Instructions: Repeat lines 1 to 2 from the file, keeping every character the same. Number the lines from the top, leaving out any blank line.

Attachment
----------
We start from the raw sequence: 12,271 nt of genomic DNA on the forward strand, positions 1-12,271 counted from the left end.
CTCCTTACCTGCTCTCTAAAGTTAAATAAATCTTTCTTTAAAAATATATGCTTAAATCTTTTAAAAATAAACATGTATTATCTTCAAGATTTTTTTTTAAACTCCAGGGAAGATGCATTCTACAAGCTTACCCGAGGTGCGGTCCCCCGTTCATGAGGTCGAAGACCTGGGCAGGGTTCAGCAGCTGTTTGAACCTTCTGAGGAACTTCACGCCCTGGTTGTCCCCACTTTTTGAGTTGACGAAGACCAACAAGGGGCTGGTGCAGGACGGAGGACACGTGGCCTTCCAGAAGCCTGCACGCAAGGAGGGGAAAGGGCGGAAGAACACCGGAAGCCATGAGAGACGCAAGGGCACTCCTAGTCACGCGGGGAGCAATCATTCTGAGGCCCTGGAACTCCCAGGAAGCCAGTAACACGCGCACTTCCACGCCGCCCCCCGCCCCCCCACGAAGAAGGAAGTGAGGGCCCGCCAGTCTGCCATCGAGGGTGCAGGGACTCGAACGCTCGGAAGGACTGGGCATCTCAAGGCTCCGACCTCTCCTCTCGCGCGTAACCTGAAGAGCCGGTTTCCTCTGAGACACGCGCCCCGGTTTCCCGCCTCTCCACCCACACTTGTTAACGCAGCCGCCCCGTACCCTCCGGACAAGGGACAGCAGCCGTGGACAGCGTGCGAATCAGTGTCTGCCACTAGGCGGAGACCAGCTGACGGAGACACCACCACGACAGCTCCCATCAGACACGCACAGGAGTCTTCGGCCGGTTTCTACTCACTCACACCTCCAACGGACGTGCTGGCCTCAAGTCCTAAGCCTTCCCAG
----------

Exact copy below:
We start from the raw sequence: 12,271 nt of genomic DNA on the forward strand, positions 1-12,271 counted from the left end.
CTCCTTACCTGCTCTCTAAAGTTAAATAAATCTTTCTTTAAAAATATATGCTTAAATCTTTTAAAAATAAACATGTATTATCTTCAAGATTTTTTTTTAAACTCCAGGGAAGATGCATTCTACAAGCTTACCCGAGGTGCGGTCCCCCGTTCATGAGGTCGAAGACCTGGGCAGGGTTCAGCAGCTGTTTGAACCTTCTGAGGAACTTCACGCCCTGGTTGTCCCCACTTTTTGAGTTGACGAAGACCAACAAGGGGCTGGTGCAGGACGGAGGACACGTGGCCTTCCAGAAGCCTGCACGCAAGGAGGGGAAAGGGCGGAAGAACACCGGAAGCCATGAGAGACGCAAGGGCACTCCTAGTCACGCGGGGAGCAATCATTCTGAGGCCCTGGAACTCCCAGGAAGCCAGTAACACGCGCACTTCCACGCCGCCCCCCGCCCCCCCACGAAGAAGGAAGTGAGGGCCCGCCAGTCTGCCATCGAGGGTGCAGGGACTCGAACGCTCGGAAGGACTGGGCATCTCAAGGCTCCGACCTCTCCTCTCGCGCGTAACCTGAAGAGCCGGTTTCCTCTGAGACACGCGCCCCGGTTTCCCGCCTCTCCACCCACACTTGTTAACGCAGCCGCCCCGTACCCTCCGGACAAGGGACAGCAGCCGTGGACAGCGTGCGAATCAGTGTCTGCCACTAGGCGGAGACCAGCTGACGGAGACACCACCACGACAGCTCCCATCAGACACGCACAGGAGTCTTCGGCCGGTTTCTACTCACTCACACCTCCAACGGACGTGCTGGCCTCAAGTCCTAAGCCTTCCCAG